Scott Boland currently has the best bowling average of all time.
Now sure, I gerrymandered this to make it so, but regardless of that, Scott Boland has played a Test match and has a bowling average of 7.85. Often, I drop the part after the decimal point and just round up, but calling this eight feels wrong.
He took 6/7, every single part of this needs to be spoken out very clearly, but the absurdity of what has happened here should not be undersold—the greatest horses for courses selection of all time.
And he did it at home, on his pitch, I mean, at this point, it must be considered his. That he did this after being overlooked not just by Australia for a decade, but he never even got a county gig. He looks like the most county bowler you'll find.
Boland is not the missing link in bowling evolution, in fact, he's not really that unique. He's basically the kind of bowler that does well in England. A fast-medium accurate seamer who can move it both ways. He's a very good version of that, but it is still not that remarkable to find a bowler of his skills.
He should always be a handful on a pitch that helps him because of his exaggerated movement, strength, and decent enough pace. On less responsive Test wickets, his lack of speed might be a problem, but there is no problem with his talent level.
And it's worth noting why he was bowling in this match. It is partly because he is very good at the MCG and also because Michael Neser is very bad there.
Boland averages 13 over the last three years at the MCG, he should thank Alastair Cook's double hundred for changing the wicket. But is only 18 in the previous five years. But here is where it all gets interesting. The narrative about him being an MCG specialist is not quite true. He also has a better record at the Adelaide Oval than Neser who had taken 12 wickets in six matches going into the 2nd Test. His average actually came down in that match.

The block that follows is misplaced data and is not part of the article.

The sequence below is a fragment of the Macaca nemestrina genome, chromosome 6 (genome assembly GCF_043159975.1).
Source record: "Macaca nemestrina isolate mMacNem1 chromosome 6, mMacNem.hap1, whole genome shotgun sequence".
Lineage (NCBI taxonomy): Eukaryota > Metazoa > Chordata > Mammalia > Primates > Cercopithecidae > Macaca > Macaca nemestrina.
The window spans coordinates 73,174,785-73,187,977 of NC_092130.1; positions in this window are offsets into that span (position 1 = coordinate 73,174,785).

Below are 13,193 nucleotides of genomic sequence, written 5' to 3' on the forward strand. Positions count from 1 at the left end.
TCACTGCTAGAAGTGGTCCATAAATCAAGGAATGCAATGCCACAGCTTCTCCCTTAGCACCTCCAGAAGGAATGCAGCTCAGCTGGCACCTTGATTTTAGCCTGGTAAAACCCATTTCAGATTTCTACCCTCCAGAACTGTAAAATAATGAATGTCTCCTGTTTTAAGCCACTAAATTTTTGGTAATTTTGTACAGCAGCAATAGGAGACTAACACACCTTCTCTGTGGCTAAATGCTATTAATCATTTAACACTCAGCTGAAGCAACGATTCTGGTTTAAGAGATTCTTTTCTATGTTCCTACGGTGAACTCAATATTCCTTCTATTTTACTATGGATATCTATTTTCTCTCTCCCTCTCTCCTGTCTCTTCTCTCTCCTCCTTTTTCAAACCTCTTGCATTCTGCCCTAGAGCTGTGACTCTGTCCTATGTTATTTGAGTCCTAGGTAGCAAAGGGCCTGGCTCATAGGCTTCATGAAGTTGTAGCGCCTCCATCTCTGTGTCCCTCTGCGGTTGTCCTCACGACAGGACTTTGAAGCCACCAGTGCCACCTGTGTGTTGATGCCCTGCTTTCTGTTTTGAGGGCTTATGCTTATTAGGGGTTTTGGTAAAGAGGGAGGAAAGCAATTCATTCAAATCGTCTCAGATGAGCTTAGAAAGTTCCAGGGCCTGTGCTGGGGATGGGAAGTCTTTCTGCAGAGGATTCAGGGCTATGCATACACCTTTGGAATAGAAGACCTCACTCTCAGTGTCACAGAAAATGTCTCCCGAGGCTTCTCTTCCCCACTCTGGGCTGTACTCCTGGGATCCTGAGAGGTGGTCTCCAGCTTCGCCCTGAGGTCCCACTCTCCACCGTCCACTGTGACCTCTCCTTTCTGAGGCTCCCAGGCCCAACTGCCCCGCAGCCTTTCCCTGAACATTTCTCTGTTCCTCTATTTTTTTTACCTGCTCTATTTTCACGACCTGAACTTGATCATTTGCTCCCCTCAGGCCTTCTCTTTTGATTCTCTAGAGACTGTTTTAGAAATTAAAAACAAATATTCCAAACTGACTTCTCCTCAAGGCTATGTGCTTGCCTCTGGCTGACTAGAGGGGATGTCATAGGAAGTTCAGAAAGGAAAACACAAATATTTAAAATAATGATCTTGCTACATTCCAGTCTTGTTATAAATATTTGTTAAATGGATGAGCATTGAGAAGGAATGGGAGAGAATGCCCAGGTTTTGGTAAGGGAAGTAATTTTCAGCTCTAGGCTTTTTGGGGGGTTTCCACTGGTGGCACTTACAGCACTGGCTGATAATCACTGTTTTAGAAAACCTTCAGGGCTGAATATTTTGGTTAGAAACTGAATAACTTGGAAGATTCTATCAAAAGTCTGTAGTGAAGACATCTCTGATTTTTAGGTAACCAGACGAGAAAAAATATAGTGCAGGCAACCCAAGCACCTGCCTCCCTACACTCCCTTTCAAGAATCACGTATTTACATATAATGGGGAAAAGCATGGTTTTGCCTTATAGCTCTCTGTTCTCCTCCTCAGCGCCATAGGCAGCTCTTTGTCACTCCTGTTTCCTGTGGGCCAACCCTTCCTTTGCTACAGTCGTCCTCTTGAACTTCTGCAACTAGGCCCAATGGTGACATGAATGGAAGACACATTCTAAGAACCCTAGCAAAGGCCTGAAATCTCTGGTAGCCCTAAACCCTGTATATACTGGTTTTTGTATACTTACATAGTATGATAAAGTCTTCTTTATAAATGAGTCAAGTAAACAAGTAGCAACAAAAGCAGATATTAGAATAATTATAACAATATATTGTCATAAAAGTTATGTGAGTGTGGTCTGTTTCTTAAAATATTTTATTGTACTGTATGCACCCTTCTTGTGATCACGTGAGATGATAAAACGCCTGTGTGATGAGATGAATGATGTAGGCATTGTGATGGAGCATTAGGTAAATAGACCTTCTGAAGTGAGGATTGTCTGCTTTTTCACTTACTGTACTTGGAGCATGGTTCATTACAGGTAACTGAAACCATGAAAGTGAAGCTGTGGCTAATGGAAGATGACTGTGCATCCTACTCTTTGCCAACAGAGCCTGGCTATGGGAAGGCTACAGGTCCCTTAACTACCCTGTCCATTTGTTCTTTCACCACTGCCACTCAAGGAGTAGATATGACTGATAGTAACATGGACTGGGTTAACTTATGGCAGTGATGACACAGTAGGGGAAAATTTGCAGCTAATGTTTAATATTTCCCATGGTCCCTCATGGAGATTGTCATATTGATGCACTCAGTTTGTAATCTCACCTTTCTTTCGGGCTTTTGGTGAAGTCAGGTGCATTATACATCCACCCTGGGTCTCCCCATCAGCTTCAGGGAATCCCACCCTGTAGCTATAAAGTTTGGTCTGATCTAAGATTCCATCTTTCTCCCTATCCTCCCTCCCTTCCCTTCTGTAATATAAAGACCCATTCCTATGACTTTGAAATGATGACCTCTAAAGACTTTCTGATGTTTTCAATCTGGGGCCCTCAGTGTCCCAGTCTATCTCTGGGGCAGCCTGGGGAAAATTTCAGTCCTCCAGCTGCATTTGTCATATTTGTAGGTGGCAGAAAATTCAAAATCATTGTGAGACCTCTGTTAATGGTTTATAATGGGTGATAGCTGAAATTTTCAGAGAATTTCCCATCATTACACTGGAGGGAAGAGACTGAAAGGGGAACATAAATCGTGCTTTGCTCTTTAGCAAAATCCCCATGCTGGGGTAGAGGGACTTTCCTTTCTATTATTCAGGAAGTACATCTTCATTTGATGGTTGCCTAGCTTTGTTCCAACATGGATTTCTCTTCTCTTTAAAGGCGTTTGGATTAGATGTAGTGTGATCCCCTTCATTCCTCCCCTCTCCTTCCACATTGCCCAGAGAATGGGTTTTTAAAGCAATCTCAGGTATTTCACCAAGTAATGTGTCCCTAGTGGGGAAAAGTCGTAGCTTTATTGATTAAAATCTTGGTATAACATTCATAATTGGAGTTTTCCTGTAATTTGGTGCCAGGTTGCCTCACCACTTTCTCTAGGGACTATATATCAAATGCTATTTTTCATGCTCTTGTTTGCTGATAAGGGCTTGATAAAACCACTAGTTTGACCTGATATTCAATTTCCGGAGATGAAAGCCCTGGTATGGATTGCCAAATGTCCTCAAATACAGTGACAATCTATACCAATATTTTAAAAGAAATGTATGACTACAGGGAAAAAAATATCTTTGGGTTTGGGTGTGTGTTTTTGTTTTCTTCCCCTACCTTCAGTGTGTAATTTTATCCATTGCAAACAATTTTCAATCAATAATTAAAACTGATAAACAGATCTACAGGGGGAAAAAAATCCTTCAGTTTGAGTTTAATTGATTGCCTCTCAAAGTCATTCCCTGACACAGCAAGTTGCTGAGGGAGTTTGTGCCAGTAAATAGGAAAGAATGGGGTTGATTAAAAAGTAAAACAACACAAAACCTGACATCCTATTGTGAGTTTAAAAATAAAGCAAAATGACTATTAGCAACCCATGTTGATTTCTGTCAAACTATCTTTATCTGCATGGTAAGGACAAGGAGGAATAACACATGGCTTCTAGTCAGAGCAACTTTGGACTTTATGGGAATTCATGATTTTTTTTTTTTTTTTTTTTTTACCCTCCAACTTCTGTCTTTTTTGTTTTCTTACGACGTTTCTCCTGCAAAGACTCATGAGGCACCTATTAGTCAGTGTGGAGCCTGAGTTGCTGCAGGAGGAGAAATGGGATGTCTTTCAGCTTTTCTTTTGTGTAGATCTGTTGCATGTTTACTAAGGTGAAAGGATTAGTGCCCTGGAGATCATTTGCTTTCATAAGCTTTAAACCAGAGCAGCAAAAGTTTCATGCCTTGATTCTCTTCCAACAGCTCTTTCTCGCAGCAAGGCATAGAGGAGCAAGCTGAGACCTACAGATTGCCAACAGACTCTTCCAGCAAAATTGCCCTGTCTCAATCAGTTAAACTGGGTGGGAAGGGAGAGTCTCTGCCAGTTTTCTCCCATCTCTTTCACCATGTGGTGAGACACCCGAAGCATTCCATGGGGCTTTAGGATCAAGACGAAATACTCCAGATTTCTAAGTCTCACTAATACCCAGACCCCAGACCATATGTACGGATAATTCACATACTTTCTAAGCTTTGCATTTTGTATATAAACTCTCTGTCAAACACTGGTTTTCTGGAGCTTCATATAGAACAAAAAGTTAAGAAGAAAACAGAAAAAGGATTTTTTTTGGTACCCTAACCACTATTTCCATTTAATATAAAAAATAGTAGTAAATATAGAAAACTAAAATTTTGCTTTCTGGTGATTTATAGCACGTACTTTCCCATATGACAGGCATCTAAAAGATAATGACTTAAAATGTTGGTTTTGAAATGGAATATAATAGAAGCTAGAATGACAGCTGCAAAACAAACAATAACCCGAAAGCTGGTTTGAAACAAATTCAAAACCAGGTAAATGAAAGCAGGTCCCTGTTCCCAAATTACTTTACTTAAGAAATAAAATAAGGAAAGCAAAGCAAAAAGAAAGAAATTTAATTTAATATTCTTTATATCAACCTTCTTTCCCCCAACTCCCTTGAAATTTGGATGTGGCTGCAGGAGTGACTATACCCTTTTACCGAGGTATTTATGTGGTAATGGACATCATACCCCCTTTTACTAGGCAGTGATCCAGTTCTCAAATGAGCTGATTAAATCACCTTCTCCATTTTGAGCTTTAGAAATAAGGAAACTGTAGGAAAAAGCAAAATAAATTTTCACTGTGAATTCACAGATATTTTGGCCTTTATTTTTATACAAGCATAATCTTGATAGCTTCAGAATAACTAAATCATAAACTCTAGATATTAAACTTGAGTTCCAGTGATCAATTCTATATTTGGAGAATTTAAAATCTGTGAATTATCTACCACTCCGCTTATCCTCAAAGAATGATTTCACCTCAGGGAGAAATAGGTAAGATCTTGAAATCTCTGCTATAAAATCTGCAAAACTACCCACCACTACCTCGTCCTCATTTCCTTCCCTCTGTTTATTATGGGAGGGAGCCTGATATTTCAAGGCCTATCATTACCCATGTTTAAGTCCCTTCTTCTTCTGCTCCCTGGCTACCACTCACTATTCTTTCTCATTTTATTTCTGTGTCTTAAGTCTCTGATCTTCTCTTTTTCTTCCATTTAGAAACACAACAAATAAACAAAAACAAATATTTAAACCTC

None of this suggests that Boland should have been chosen for Adelaide over Neser. Boland is not an expert in Adelaide the same way he is at the MCG, because that is his home. Neser also brings batting talent, if not as an all rounder, then at the very least as a tail strengthener. He will certainly never be good enough to bat at seven, judging by his first class record, but he gives something there that Boland can't.
Michael Neser is a good player, and should be considered a squad member on a lot of tours. And in all honesty, I don't really understand how he has struggled at the MCG. But Boland is a very good cricketer, and he shouldn't be seen as an MCG only player.
This is the two players records at the Gabba, Neser's home ground. And Neser has been incredible here, in fact, Neser has been better at the Gabba throughout his entire career than Boland has been at the MCG, which is funny.
But it's also weird that Boland is better at the Gabba than Neser - from obviously far fewer matches.
Boland is really good at almost all Test grounds in Australia. If they were to use him at the SCG, which probably depends on Josh Hazlewood as much as anything. He's good there.
The only Test pitch that Boland struggles on is Bellerive; on every other Australian pitch he takes wickets at less than 25.